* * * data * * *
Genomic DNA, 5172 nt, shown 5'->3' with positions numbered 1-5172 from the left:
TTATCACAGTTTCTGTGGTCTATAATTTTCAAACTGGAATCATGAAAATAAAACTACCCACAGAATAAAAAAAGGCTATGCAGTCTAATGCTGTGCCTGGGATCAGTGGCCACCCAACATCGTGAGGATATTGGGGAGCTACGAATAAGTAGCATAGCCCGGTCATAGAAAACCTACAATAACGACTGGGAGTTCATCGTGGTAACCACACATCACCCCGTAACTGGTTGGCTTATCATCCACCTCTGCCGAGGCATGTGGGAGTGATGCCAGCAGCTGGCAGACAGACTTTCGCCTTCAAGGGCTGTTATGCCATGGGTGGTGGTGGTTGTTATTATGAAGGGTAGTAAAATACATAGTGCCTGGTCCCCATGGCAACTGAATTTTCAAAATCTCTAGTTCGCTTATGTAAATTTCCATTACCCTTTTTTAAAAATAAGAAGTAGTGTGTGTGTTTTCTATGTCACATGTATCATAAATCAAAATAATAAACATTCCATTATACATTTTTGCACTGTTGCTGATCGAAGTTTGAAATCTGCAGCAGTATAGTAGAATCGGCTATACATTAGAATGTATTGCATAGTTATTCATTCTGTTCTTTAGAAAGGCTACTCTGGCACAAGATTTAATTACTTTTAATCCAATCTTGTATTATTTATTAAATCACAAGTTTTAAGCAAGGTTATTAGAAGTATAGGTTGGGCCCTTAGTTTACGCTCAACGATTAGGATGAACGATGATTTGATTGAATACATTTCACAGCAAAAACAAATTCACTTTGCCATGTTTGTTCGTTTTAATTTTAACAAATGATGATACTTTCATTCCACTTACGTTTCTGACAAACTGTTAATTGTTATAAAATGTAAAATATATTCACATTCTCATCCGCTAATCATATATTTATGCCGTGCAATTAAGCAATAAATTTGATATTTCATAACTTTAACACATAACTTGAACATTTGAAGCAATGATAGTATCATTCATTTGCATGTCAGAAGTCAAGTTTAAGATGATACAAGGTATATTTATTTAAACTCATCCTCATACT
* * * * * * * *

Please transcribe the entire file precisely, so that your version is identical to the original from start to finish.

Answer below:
Genomic DNA, 5172 nt, shown 5'->3' with positions numbered 1-5172 from the left:
TTATCACAGTTTCTGTGGTCTATAATTTTCAAACTGGAATCATGAAAATAAAACTACCCACAGAATAAAAAAAGGCTATGCAGTCTAATGCTGTGCCTGGGATCAGTGGCCACCCAACATCGTGAGGATATTGGGGAGCTACGAATAAGTAGCATAGCCCGGTCATAGAAAACCTACAATAACGACTGGGAGTTCATCGTGGTAACCACACATCACCCCGTAACTGGTTGGCTTATCATCCACCTCTGCCGAGGCATGTGGGAGTGATGCCAGCAGCTGGCAGACAGACTTTCGCCTTCAAGGGCTGTTATGCCATGGGTGGTGGTGGTTGTTATTATGAAGGGTAGTAAAATACATAGTGCCTGGTCCCCATGGCAACTGAATTTTCAAAATCTCTAGTTCGCTTATGTAAATTTCCATTACCCTTTTTTAAAAATAAGAAGTAGTGTGTGTGTTTTCTATGTCACATGTATCATAAATCAAAATAATAAACATTCCATTATACATTTTTGCACTGTTGCTGATCGAAGTTTGAAATCTGCAGCAGTATAGTAGAATCGGCTATACATTAGAATGTATTGCATAGTTATTCATTCTGTTCTTTAGAAAGGCTACTCTGGCACAAGATTTAATTACTTTTAATCCAATCTTGTATTATTTATTAAATCACAAGTTTTAAGCAAGGTTATTAGAAGTATAGGTTGGGCCCTTAGTTTACGCTCAACGATTAGGATGAACGATGATTTGATTGAATACATTTCACAGCAAAAACAAATTCACTTTGCCATGTTTGTTCGTTTTAATTTTAACAAATGATGATACTTTCATTCCACTTACGTTTCTGACAAACTGTTAATTGTTATAAAATGTAAAATATATTCACATTCTCATCCGCTAATCATATATTTATGCCGTGCAATTAAGCAATAAATTTGATATTTCATAACTTTAACACATAACTTGAACATTTGAAGCAATGATAGTATCATTCATTTGCATGTCAGAAGTCAAGTTTAAGATGATACAAGGTATATTTATTTAAACTCATCCTCATACT